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California judge questions Trump's sanctuary city order

SAN FRANCISCO (Reuters) - A California federal judge on Friday strongly questioned the U.S. Justice Department over whether to suspend an order by President Donald Trump to withhold federal funds from so-called sanctuary cities for immigrants.

U.S. District Court Judge William Orrick III questioned the purpose of the president’s order as he heard arguments from two large California counties and the Justice Department in San Francisco federal court. Both counties have asked for a nationwide preliminary injunction to the order.

As part of a larger plan to transform how the United States deals with immigration and national security, Trump in January signed an order targeting cities and counties that limit cooperation with federal immigration authorities.

Sanctuary cities in general offer safe harbor to illegal immigrants and often do not use municipal funds or resources to advance the enforcement of federal immigration laws. Sanctuary city is not an official designation.

Santa Clara County, which includes the city of San Jose and several smaller Silicon Valley communities, sued in February, saying Trump’s plan to withhold federal funds is unconstitutional. San Francisco filed a similar lawsuit.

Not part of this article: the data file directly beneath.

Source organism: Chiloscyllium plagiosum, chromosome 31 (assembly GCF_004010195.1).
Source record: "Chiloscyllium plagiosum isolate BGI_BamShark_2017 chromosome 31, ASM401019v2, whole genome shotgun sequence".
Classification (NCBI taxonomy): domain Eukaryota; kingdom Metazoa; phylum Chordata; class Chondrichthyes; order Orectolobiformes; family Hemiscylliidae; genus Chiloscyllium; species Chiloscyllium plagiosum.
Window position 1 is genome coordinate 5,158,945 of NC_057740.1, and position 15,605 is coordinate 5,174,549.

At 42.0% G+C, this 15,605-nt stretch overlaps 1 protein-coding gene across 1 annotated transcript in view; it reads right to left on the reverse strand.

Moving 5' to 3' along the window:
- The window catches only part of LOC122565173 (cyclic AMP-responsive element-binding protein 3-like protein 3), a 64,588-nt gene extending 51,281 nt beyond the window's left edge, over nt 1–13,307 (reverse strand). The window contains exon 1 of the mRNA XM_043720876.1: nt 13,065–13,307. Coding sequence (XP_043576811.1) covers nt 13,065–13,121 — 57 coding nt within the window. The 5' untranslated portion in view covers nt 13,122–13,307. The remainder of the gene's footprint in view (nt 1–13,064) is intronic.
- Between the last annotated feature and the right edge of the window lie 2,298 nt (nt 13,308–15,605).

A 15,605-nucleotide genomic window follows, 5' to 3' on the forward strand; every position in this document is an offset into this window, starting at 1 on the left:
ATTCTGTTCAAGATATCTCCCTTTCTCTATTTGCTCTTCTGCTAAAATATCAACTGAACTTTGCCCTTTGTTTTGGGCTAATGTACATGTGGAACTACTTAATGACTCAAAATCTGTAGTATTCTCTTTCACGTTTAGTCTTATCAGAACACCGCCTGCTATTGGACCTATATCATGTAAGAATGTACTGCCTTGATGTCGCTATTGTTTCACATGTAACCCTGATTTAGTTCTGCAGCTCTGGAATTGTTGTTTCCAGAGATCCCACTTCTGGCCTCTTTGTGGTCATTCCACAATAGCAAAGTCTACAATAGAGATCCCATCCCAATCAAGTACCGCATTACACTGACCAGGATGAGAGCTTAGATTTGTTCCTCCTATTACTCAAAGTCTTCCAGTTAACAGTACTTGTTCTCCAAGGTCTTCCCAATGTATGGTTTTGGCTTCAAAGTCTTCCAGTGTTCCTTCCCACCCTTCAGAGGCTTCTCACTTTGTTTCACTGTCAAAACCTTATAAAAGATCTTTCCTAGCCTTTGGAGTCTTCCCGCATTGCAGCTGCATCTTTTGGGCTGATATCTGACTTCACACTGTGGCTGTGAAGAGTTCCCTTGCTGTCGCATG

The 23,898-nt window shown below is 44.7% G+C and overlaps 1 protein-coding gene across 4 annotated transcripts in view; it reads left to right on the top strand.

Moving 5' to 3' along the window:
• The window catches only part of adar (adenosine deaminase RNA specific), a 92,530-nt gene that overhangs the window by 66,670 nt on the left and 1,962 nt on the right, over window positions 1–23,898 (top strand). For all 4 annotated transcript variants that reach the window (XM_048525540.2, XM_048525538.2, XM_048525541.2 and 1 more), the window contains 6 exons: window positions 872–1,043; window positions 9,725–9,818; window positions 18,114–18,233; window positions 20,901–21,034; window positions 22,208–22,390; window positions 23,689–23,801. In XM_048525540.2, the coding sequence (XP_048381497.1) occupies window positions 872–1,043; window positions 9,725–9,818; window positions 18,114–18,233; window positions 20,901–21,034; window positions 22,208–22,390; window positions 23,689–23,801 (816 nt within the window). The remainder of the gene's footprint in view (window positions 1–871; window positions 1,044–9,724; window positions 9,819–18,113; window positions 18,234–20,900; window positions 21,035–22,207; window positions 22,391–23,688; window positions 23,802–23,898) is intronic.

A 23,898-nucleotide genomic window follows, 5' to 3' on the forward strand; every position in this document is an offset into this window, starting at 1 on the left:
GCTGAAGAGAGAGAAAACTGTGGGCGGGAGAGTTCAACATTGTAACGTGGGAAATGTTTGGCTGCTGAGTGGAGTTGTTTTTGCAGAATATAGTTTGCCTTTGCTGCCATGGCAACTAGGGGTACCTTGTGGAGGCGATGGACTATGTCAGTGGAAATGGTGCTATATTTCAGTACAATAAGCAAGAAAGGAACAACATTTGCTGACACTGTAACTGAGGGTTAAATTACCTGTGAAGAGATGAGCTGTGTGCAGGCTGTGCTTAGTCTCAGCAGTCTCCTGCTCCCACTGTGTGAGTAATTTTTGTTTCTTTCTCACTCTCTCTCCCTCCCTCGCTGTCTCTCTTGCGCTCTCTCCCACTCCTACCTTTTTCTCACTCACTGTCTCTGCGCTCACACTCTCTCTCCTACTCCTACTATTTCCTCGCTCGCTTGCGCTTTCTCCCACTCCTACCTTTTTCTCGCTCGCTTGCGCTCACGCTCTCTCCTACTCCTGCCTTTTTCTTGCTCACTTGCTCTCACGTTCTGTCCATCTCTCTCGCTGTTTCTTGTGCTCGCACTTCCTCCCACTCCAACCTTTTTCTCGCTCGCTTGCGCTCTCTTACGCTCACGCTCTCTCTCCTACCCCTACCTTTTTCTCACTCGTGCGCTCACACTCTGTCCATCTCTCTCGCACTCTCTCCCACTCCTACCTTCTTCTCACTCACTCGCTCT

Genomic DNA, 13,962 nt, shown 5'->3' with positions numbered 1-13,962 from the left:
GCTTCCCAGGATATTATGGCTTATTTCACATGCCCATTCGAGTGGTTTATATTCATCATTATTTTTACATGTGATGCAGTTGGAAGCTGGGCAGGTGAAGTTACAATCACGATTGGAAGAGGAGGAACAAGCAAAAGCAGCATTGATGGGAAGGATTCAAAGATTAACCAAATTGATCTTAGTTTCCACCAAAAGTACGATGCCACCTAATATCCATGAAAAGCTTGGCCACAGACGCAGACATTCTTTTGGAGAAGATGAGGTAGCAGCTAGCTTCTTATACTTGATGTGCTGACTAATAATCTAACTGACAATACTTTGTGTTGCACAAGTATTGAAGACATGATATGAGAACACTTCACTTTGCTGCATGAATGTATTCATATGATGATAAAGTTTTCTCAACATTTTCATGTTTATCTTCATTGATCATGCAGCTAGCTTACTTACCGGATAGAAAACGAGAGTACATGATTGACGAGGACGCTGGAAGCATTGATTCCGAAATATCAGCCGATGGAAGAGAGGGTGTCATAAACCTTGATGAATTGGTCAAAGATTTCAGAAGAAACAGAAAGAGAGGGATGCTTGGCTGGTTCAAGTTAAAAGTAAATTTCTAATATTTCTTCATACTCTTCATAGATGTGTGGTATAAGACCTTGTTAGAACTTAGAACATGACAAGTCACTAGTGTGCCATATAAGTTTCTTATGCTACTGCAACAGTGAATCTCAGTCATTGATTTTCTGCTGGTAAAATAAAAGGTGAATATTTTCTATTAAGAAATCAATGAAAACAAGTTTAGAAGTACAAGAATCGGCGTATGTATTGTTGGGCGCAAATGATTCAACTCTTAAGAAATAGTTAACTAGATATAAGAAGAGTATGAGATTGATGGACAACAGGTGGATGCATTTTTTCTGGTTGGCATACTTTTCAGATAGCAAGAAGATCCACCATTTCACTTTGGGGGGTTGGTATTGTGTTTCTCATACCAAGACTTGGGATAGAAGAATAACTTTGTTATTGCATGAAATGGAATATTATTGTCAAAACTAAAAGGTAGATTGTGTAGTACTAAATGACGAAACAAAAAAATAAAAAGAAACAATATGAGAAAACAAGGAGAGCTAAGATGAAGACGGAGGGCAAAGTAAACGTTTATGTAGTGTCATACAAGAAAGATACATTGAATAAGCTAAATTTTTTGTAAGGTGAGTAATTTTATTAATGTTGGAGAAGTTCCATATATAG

On Friday, the counties described the order as a “weapon to cancel all funding to jurisdictions,” said John Keker, an attorney representing Santa Clara County. “All around the country, including here, people are having to deal with this right now.”

Santa Clara County receives roughly $1.7 billion in federal and federally dependent funds annually, about 35 percent of its total revenues. The county argued that every day it is owed millions of dollars of federal funding, and its budgetary planning process had been thrown into disarray by the order.

The Justice Department said the counties had taken an overly broad interpretation of the president’s order, which would impact only Justice Department and Department of Homeland Security funds, a fraction of the grant money received by the counties.

The government also argued that there had been no enforcement action to date, and it was unclear what actions against the counties would entail.

Judge Orrick asked the government what was the purpose of an executive order, if it only impacted a small amount of county funding.

Attorneys for the government said the order had highlighted issues that the Trump Administration deeply cared about and a national policy priority.

To win a nationwide injunction, local governments must demonstrate a high level of harm, the Justice Department noted in court filings last month.

Reporting by Robin Respaut; additional reporting by Dan Levine; Editing by Dan Grebler